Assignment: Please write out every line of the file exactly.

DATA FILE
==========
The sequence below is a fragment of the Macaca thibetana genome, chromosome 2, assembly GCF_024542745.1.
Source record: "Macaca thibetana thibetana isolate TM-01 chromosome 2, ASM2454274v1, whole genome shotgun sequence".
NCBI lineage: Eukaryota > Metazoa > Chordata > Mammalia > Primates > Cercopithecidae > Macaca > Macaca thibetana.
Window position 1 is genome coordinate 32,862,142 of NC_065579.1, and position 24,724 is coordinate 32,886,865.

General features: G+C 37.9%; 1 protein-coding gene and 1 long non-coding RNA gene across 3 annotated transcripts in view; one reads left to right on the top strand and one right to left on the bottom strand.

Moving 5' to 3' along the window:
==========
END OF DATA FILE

The sequence below is a fragment of the Macaca thibetana genome, chromosome 2, assembly GCF_024542745.1.
Source record: "Macaca thibetana thibetana isolate TM-01 chromosome 2, ASM2454274v1, whole genome shotgun sequence".
NCBI lineage: Eukaryota > Metazoa > Chordata > Mammalia > Primates > Cercopithecidae > Macaca > Macaca thibetana.
Window position 1 is genome coordinate 32,862,142 of NC_065579.1, and position 24,724 is coordinate 32,886,865.

General features: G+C 37.9%; 1 protein-coding gene and 1 long non-coding RNA gene across 3 annotated transcripts in view; one reads left to right on the top strand and one right to left on the bottom strand.

Moving 5' to 3' along the window: